By HEATHER TURK
Front Row Features Film Critic
There’s always an element of surprise involved with the game of tag. That moment when you become “it,” no matter how fast your friend was gaining on you, you’re always a bit shocked that she finally caught up with you or that her arm could stretch out far enough to reach you.
Like the childhood game it’s named after, Warner Bros.’ new R-rated comedy “Tag” directed by Jeff Tomsic (“Comedy Underground with Dave Attell”) is also a bit surprising. Inspired by the true story of 10 childhood friends from Spokane, Washington, who reunite every year to play the game of tag even though they’re now adults, the fictional film is not only funny, but also quite heartfelt, and may shock viewers by causing a few surprise tears at the end.
Every May, childhood friends Hoagie (Ed Helms, “The Hangover”), Callahan (Jon Hamm, “Mad Men”), Randy (Jake Johnson, “New Girl”), Sable (Hannibal Buress, “Broad City”) and Jerry (Jeremy Renner, “The Avengers”) stop whatever it is they are doing to play an elaborate game of tag. The person who is “it” at the end of the month lives the rest of the year with the disappointment of being the last person tagged and starts off the game next year by trying to tag someone else.
When viewers are first introduced to the quintet—whose characters, for the record, are not based on any one particular real-life tag player—Hoagie is “it” and decides to leave his job in the medical field to apply as a janitor at Callahan’s office. That way, Hoagie can catch Callagan off-guard during an interview he has scheduled with a major newspaper and successfully make the first tag of the season. Naturally, the newspaper reporter (Annabelle Wallis, “The Mummy”) whose interview is interrupted by the two friends’ childish antics is more intrigued by this group of grown men traversing the nation every year to play a game of tag than the story she initially was assigned and decides to follow Hoagie and Callahan as they reunite with their other tag partners.
This year, it turns out, the stakes are higher than ever, as Jerry—who in 30 years has never been tagged—is retiring from the game after he gets married at the end of the month. Hoagie is determined once and for all to tag Jerry, which ends up being even more of a challenge than usual since the group signs an amendment to the game’s rules stating that they can’t go after Jerry any time an official wedding event is taking place in order to please his bride-to-be, Susan (Leslie Bibb, “Popular”). Nevertheless, Hoagie, Callahan, Sable and Randy are willing to do whatever it takes to finally have the satisfaction of telling Jerry “You’re it”—which in Hoagie’s case, includes playing Jerry’s last year of tag as if his life depended on it.
Truly nothing and no one outside of the wedding is off limits as the five friends continue to tag each other throughout the month—or in Jerry’s case, escape being tagged. Although girls aren’t allowed to play the game (childhood rules), several of the women in the players’ lives act as secret weapons, including Hoagie’s very competitive wife, Anna (Isla Fisher, “Wedding Crashers”), and Cheryl (Rashida Jones, “Parks and Recreation”), the childhood crush who continues to come between Randy and Callahan even as adults.
As silly as the story sounds, there’s something truly endearing about watching a group of men continue to play a game of tag because they believe in the old saying, “We don’t stop playing because we grow old; we grow old because we stop playing”—especially knowing that “Tag” is inspired by a true story. While some of the movie’s scenarios—including Hoagie being tagged one year while at his father’s funeral—are based on actual experiences of the real group of tag partners whose story was covered by Russell Adams of “The Wall Street Journal,” screenwriters Rob McKittrick (“Waiting…”) and Mark Steilen (“Mozart in the Jungle”) obviously took some liberties to make “Tag” even more over-the-top than its outlandish yet based-in-reality premise. One sequence in particular toward the end of the film involving Bibb’s character is both horrifying and hilarious all at once and will leave viewers questioning just who is playing whom.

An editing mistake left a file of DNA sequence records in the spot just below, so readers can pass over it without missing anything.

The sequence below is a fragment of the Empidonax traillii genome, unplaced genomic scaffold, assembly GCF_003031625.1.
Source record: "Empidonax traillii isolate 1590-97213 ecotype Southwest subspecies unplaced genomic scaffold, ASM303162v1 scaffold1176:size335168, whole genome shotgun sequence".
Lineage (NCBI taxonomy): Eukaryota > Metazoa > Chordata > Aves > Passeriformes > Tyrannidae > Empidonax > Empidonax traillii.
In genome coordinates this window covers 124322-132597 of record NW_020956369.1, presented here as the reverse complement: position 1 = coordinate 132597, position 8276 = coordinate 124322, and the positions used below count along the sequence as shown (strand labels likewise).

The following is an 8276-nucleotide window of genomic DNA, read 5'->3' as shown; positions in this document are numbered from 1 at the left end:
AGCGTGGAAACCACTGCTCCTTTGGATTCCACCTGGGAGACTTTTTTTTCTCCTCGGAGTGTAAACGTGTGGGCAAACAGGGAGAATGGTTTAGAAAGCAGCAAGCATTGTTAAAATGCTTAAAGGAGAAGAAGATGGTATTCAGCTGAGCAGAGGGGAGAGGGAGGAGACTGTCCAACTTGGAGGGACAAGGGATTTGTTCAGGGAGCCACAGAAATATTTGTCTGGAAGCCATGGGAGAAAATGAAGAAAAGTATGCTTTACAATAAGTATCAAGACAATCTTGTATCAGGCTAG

What makes “Tag” different from other action-packed comedies is that the film is about something more than extreme physical gags. At its core, it’s really a story about friendship and brotherhood. Although attentive viewers will catch some foreshadowing of what’s to come early on in the film, the ending still packs an emotional punch that audiences will remember much longer than the lengths the characters will go to make a tag—even though the booby-trapped forest scene is quite funny.
All five leading men do a commendable job with their roles, although it’s probably the least well-known actor of the bunch, Johnson, who delivers the funniest performance. The women also do a decent job with the limited screen time they are given, especially Fisher, whose character’s competitive streak and crazy nature makes viewers think that she could take out any of the five male players if she was allowed to play the game.
The true scene-stealers of “Tag,” however, are the real men the film is loosely based on. At the end of the movie, audiences are treated to real-life footage of the guys playing tag. Viewers can’t help but leave the theater smiling after watching the comical video clips and will likely want to go home and read more on their sweet story.
While “Tag” isn’t the funniest comedy to ever hit theaters, it is highly entertaining and much better than early trailers made the film look. In the era of social media where people virtually “poke” each other to show someone they’re thinking about them, it’s nice to hear about a group of grown men who go the distance every year to keep their childhood friendship alive.